The La Femme Nikita: The Complete First Season DVD includes audio commentary by producers Joel Surnow and Robert Cochran, deleted scenes, a behind-the-scenes documentary, and photo galleries.


1. Nikita: Wrongly accused of a murder she didn’t commit, Nikita wakes up at a top secret government agency that aims to train her to become an anti-terrorist operative. Despite her resistance, she is forced to comply in order to stay alive.
2. Friend: Nikita is assigned to protect Jovan Mijovich, a politician attempting to negotiate peace in his war-torn part of the world, but a chance encounter with a childhood friend puts her at odds with her own past.
3. Simone: Nikita infiltrates a high-tech terrorist organization, only to discover that Michael’s wife Simone, a Section One operative long believed dead, is actually still alive and being held hostage to ensure the organization’s survival.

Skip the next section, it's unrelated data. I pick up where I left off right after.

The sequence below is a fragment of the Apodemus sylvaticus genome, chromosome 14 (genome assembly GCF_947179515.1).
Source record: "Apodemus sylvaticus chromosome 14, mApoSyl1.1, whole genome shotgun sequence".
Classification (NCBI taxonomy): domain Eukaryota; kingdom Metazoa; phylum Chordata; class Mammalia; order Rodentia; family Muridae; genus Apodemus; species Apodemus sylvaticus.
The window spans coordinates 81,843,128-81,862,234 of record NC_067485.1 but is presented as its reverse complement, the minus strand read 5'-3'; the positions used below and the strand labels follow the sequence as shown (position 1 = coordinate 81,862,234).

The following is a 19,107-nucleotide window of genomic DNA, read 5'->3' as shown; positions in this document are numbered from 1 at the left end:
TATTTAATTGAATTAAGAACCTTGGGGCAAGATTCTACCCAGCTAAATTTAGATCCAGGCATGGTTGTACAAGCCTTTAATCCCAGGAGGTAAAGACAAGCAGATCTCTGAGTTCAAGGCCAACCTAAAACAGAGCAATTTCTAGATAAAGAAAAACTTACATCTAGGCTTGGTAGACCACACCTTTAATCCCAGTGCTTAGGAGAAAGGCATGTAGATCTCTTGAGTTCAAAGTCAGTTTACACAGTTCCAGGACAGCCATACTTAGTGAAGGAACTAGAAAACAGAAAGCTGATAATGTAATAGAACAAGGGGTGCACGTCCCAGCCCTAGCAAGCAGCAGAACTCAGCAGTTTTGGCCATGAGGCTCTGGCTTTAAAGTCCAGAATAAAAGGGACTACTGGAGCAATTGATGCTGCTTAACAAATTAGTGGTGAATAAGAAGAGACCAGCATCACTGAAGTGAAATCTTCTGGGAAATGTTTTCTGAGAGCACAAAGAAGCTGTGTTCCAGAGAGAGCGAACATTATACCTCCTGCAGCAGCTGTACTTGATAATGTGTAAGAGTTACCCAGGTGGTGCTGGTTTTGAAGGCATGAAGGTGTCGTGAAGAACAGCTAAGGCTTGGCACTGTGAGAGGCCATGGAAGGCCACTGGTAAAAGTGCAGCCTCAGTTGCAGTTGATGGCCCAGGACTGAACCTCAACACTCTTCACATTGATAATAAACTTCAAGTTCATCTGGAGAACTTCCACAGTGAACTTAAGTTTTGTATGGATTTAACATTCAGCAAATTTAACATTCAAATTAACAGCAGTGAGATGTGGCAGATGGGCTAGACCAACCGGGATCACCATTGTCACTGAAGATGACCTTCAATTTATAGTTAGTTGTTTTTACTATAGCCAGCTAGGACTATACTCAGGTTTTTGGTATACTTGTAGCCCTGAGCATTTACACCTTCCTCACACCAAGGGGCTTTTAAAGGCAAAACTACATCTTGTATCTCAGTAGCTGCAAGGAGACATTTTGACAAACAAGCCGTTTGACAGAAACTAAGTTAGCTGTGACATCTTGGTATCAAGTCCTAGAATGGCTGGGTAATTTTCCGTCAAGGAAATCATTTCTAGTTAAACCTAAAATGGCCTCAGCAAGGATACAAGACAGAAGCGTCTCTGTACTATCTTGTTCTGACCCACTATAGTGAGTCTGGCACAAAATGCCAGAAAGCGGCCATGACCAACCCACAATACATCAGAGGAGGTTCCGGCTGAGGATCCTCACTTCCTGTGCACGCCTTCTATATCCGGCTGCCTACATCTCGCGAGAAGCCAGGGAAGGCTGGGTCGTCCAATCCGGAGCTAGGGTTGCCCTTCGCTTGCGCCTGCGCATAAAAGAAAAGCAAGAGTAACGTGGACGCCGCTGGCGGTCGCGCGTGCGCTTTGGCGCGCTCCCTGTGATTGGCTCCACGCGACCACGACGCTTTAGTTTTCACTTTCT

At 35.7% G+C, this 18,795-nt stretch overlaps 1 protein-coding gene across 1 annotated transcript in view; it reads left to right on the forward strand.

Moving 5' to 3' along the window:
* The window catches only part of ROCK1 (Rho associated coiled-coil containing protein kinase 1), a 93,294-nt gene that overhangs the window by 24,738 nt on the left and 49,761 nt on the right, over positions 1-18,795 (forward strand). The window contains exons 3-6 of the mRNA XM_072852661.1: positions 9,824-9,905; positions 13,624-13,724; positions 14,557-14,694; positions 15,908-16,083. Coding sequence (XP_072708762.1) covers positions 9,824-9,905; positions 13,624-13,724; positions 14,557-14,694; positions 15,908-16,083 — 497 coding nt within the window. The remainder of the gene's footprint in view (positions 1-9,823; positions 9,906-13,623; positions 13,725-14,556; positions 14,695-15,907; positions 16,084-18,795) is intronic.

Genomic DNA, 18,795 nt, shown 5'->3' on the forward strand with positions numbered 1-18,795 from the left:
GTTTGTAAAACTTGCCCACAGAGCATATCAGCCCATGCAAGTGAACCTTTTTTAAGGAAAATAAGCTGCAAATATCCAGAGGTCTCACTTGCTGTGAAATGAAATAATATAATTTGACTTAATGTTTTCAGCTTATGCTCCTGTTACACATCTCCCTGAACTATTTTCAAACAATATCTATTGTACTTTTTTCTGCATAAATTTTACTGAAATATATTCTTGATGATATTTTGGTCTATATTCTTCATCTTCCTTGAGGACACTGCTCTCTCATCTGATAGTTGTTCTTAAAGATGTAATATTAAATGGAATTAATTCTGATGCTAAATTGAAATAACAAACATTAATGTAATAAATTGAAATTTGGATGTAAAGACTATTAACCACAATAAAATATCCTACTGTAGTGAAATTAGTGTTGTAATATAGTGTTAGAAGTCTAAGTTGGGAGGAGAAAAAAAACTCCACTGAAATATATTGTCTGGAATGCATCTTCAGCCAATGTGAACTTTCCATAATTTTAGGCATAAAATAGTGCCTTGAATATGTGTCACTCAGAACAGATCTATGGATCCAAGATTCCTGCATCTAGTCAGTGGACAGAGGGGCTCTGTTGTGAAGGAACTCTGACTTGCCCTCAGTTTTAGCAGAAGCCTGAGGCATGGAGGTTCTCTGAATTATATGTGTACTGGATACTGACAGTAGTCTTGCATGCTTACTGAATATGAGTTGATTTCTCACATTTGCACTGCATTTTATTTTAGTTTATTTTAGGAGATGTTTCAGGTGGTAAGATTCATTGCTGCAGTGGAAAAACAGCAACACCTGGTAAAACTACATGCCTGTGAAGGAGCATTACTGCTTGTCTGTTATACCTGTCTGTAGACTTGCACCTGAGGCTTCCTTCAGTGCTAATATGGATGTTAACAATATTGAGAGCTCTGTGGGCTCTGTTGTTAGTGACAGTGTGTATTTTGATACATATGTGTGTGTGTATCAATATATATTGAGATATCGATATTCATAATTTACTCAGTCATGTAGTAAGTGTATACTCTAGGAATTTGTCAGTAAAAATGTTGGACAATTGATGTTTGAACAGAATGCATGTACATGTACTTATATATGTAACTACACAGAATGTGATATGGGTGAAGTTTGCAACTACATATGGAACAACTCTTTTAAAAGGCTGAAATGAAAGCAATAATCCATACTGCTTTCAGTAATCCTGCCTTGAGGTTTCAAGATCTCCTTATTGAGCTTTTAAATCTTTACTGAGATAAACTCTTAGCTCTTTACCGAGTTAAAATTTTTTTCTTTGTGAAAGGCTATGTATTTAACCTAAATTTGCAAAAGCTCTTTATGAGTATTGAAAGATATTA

4. Charity: While investigating a money launderer, Nikita learns about his charity for troubled youth and becomes conflicted. Section One informs her that his charity is in actuality a front for child slave trade.
5. Mother: A nuclear trigger is stolen by a cold-blooded terrorist couple and Nikita must pose as the couple’s long-lost daughter to get it back. Unfortunately, this leads to unexpected consequences for both “mother” and “daughter.”
6. Love: Nikita and Michael must pose as a married mercenary couple to infiltrate the compound of an international arms smuggler, only to discover that the canister of nerve gas they are to recover has already been put to very deadly use.
7. Treason: After a botched attempt to “quietly” capture and deport a foreign anti-terrorist contact, Nikita discovers a traitor in Section One—but one who is being manipulated by the contact, who in turn is holding his son hostage.